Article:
Missouri Credit Union

Project Description

Location:
Columbia and Jefferson City, Missouri

Project Type:
Financial Institution

Size:
3,500 sq. ft. at each location

Construction Cost:
$1.1 million at each location

Completed:
2006

“The building has been well received by our staff, and customers and its success has allowed our company to expand our service to mid-Missouri customers with two additional branches in Jefferson City. The consistent visual aesthetic of each branch facility combined with our commitment to environmentally conscious development (and a branding campaign) has strengthened our image and position in the community.”
Hal James, Missouri Credit Union
  • Many sustainable design features were also incorporated into the design of the Missouri Credit Union in Columbia, Missouri.
  • While providing the Missouri Credit Union site with a pleasant, more natural environment, the landscaping and rain gardens help filter contaminants and pollutants before they enter the storm water system.
  • Located on major thoroughfares, the Missouri Credit Union in Columbia, Missouri is situated on the site to provide multiple entry points and convenient access for drive-through banking.
  • Light-colored materials, banners and a light shelf help to illuminate the interior of Missouri Credit Union in Columbia, Missouri.

Within sight of similar institutions, it was essential for the branch facilities of Missouri Credit Union to stand out from the neighboring developments. The Architects at PWA were asked to accomplish this goal with an energy-efficient building that would respond to the needs of building users and visitors well into the future. Located on major thoroughfares, each facility is situated on the site to provide multiple entry points and convenient access for drive-through banking.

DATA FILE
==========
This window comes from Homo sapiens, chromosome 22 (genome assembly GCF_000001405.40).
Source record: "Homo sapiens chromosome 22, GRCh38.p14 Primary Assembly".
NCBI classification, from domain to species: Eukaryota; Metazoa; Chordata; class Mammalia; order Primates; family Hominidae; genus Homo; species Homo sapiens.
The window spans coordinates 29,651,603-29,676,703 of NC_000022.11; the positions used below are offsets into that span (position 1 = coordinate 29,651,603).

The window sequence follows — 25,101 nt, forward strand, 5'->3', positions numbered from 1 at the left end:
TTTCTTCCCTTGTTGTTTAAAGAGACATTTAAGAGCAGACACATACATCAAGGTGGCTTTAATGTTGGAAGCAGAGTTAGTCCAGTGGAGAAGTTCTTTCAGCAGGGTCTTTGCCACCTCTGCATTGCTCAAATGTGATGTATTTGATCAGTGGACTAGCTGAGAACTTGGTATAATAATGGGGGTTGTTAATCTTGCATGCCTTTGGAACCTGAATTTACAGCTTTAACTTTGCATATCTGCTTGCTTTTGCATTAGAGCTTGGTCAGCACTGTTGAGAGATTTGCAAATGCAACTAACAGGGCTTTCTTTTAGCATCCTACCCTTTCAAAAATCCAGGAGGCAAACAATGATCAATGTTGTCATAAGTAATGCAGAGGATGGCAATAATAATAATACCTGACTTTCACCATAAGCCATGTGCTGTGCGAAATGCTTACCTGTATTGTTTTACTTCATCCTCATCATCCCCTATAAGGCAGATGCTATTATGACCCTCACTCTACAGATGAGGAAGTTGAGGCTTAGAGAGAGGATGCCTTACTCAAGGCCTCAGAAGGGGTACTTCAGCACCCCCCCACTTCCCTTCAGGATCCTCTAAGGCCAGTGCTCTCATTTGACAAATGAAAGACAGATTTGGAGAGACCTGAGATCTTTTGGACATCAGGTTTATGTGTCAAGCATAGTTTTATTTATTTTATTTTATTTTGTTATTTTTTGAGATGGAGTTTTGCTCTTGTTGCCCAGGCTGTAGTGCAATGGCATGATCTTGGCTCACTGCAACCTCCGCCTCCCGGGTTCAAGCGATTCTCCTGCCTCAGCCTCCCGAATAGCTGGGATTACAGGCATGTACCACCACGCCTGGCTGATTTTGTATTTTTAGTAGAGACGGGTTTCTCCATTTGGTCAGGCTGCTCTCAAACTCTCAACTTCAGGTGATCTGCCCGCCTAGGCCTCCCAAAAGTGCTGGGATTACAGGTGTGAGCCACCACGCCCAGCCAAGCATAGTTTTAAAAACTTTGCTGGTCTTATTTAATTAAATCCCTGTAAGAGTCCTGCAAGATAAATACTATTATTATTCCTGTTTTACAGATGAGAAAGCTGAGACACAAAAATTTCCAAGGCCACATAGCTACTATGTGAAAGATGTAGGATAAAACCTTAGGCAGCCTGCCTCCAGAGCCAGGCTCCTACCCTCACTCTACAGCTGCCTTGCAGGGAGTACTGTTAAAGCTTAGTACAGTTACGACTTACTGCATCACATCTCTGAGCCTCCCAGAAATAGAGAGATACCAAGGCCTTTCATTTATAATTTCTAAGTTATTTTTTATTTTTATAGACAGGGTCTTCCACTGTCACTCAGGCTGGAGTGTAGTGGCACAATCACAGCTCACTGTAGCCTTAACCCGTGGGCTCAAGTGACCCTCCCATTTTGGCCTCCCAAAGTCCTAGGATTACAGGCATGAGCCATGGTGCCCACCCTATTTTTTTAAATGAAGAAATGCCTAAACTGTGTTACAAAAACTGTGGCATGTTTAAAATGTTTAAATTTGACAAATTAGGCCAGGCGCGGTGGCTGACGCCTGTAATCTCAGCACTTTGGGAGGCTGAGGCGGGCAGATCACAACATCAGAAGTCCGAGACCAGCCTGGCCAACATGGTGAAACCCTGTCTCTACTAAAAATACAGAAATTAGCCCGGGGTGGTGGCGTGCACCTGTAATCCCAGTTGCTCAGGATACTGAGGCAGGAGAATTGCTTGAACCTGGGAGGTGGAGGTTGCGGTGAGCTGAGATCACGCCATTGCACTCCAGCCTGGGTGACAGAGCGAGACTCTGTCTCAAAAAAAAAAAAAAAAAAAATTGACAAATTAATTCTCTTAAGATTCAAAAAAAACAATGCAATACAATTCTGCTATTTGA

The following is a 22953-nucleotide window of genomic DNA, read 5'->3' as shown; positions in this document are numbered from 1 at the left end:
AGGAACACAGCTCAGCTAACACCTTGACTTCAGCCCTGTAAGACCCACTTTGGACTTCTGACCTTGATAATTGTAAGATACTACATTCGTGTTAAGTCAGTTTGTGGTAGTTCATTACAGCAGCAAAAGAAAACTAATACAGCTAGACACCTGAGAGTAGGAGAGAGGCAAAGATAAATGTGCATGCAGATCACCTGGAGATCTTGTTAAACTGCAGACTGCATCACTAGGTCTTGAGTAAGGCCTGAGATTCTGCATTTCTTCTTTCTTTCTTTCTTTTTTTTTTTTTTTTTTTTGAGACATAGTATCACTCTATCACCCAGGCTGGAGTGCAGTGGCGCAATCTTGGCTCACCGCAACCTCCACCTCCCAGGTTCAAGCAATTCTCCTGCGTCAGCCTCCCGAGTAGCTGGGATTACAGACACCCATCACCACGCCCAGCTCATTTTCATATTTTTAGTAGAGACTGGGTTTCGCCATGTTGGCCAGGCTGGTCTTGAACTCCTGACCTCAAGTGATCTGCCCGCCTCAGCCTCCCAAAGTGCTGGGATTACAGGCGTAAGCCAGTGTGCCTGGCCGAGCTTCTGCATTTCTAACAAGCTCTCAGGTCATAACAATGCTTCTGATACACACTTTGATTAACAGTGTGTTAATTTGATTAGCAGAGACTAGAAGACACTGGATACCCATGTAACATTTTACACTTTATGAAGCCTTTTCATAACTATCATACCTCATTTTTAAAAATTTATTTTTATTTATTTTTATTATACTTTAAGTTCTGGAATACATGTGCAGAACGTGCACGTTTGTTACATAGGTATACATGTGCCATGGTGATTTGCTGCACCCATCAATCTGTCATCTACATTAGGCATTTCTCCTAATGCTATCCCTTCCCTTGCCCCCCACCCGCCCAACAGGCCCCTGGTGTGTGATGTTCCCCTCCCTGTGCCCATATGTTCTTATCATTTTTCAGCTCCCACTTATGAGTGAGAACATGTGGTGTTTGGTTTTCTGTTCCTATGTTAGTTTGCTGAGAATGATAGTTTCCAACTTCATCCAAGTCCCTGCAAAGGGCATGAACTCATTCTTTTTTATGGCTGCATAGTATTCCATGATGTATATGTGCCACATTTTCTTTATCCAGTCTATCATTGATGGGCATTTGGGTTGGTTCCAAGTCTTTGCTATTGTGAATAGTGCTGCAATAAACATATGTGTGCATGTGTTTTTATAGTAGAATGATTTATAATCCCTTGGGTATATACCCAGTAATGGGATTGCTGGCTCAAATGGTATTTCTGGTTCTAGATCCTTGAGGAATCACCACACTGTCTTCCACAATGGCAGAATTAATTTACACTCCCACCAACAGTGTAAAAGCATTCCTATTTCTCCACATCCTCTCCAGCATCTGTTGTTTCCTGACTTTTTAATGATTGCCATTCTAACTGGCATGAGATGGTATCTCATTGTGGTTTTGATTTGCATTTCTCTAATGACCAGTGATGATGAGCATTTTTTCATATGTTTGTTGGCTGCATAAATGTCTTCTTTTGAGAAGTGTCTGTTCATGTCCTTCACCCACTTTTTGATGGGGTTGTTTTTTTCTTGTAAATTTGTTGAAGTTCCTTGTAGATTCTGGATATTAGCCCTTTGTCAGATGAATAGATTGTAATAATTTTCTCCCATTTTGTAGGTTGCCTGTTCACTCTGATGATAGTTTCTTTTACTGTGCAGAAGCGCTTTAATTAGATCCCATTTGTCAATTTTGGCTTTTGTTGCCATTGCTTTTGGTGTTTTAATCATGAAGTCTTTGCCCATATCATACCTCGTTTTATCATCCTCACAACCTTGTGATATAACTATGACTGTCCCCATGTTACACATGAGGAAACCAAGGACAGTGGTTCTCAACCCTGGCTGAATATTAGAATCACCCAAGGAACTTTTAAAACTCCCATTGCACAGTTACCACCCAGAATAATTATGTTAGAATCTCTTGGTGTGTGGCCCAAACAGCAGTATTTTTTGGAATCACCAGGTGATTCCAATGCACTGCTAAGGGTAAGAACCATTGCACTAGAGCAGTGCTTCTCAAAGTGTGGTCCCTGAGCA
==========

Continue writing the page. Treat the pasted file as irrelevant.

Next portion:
Sustainable Design Highlights:

  • The impervious pavement of the circular drives and parking has been reduced, allowing storm water runoff to be channeled through a detention system in the form of two landscaped rain gardens.
  • Landscaping and rain gardens help filter contaminants and pollutants before they enter the storm water system.
  • Primarily native plants were used for the landscape, with some non-native plants for late fall and winter color.
  • The light-colored paving and building materials reduce the heat island effect by reflecting the heat of the sun.
  • Full cutoff site lighting reduces night sky light pollution and its impact on nocturnal environments.
  • Water conserving plumbing fixtures reduce the burden on municipal water and wastewater systems.
  • A geothermal heating and cooling system, selected to maximize the energy performance of the building, was tested and balanced after construction to ensure maximum operating efficiency.
  • No CFC (chlorofluorocarbon)-based refrigerants were used in the heating and cooling system.
  • A convenient storage and collecting area for recyclable materials was incorporated into the design.
  • Construction materials and finishes maximize the amount of post-consumer and post-industrial recycled content.
  • Regionally available materials reduce the impact on the environment resulting from transportation to the site.